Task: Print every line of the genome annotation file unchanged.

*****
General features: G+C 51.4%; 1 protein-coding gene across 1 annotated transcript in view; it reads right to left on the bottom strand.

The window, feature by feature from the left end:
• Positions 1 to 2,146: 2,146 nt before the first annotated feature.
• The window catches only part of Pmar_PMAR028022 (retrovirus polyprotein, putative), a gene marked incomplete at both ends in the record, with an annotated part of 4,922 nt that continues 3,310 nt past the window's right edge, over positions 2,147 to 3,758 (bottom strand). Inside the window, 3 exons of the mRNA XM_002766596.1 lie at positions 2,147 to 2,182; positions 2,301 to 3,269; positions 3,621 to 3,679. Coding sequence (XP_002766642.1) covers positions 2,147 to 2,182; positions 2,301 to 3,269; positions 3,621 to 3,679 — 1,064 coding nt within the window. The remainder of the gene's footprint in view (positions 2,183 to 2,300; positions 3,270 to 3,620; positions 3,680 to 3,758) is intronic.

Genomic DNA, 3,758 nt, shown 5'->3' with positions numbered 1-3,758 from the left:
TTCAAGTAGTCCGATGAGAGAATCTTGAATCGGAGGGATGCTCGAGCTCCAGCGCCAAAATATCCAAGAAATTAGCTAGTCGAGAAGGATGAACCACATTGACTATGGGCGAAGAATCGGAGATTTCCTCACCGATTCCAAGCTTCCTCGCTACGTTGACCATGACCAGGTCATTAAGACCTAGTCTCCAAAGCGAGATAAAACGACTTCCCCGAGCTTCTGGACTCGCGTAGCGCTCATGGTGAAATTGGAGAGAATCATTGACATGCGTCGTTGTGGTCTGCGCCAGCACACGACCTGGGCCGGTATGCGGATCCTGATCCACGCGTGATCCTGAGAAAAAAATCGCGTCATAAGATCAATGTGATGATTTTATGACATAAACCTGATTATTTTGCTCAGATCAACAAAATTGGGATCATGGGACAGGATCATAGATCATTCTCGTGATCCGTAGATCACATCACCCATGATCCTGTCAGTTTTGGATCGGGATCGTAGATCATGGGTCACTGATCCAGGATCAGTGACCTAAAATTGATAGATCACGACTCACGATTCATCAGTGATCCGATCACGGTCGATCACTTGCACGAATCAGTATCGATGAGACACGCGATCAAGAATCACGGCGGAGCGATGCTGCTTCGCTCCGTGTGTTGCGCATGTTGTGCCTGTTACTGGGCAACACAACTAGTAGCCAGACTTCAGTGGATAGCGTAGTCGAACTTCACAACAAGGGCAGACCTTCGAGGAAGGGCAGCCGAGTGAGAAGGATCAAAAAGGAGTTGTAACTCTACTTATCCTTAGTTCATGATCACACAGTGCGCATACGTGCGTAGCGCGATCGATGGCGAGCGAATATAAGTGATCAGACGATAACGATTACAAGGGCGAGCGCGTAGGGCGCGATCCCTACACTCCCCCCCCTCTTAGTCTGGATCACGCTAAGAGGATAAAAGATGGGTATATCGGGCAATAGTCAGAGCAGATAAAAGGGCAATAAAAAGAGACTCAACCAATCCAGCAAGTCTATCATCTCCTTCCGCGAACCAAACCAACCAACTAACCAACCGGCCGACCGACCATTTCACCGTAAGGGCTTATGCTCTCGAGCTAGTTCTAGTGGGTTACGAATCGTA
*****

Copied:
General features: G+C 51.4%; 1 protein-coding gene across 1 annotated transcript in view; it reads right to left on the bottom strand.

The window, feature by feature from the left end:
• Positions 1 to 2,146: 2,146 nt before the first annotated feature.
• The window catches only part of Pmar_PMAR028022 (retrovirus polyprotein, putative), a gene marked incomplete at both ends in the record, with an annotated part of 4,922 nt that continues 3,310 nt past the window's right edge, over positions 2,147 to 3,758 (bottom strand). Inside the window, 3 exons of the mRNA XM_002766596.1 lie at positions 2,147 to 2,182; positions 2,301 to 3,269; positions 3,621 to 3,679. Coding sequence (XP_002766642.1) covers positions 2,147 to 2,182; positions 2,301 to 3,269; positions 3,621 to 3,679 — 1,064 coding nt within the window. The remainder of the gene's footprint in view (positions 2,183 to 2,300; positions 3,270 to 3,620; positions 3,680 to 3,758) is intronic.

Genomic DNA, 3,758 nt, shown 5'->3' with positions numbered 1-3,758 from the left:
TTCAAGTAGTCCGATGAGAGAATCTTGAATCGGAGGGATGCTCGAGCTCCAGCGCCAAAATATCCAAGAAATTAGCTAGTCGAGAAGGATGAACCACATTGACTATGGGCGAAGAATCGGAGATTTCCTCACCGATTCCAAGCTTCCTCGCTACGTTGACCATGACCAGGTCATTAAGACCTAGTCTCCAAAGCGAGATAAAACGACTTCCCCGAGCTTCTGGACTCGCGTAGCGCTCATGGTGAAATTGGAGAGAATCATTGACATGCGTCGTTGTGGTCTGCGCCAGCACACGACCTGGGCCGGTATGCGGATCCTGATCCACGCGTGATCCTGAGAAAAAAATCGCGTCATAAGATCAATGTGATGATTTTATGACATAAACCTGATTATTTTGCTCAGATCAACAAAATTGGGATCATGGGACAGGATCATAGATCATTCTCGTGATCCGTAGATCACATCACCCATGATCCTGTCAGTTTTGGATCGGGATCGTAGATCATGGGTCACTGATCCAGGATCAGTGACCTAAAATTGATAGATCACGACTCACGATTCATCAGTGATCCGATCACGGTCGATCACTTGCACGAATCAGTATCGATGAGACACGCGATCAAGAATCACGGCGGAGCGATGCTGCTTCGCTCCGTGTGTTGCGCATGTTGTGCCTGTTACTGGGCAACACAACTAGTAGCCAGACTTCAGTGGATAGCGTAGTCGAACTTCACAACAAGGGCAGACCTTCGAGGAAGGGCAGCCGAGTGAGAAGGATCAAAAAGGAGTTGTAACTCTACTTATCCTTAGTTCATGATCACACAGTGCGCATACGTGCGTAGCGCGATCGATGGCGAGCGAATATAAGTGATCAGACGATAACGATTACAAGGGCGAGCGCGTAGGGCGCGATCCCTACACTCCCCCCCCTCTTAGTCTGGATCACGCTAAGAGGATAAAAGATGGGTATATCGGGCAATAGTCAGAGCAGATAAAAGGGCAATAAAAAGAGACTCAACCAATCCAGCAAGTCTATCATCTCCTTCCGCGAACCAAACCAACCAACTAACCAACCGGCCGACCGACCATTTCACCGTAAGGGCTTATGCTCTCGAGCTAGTTCTAGTGGGTTACGAATCGTA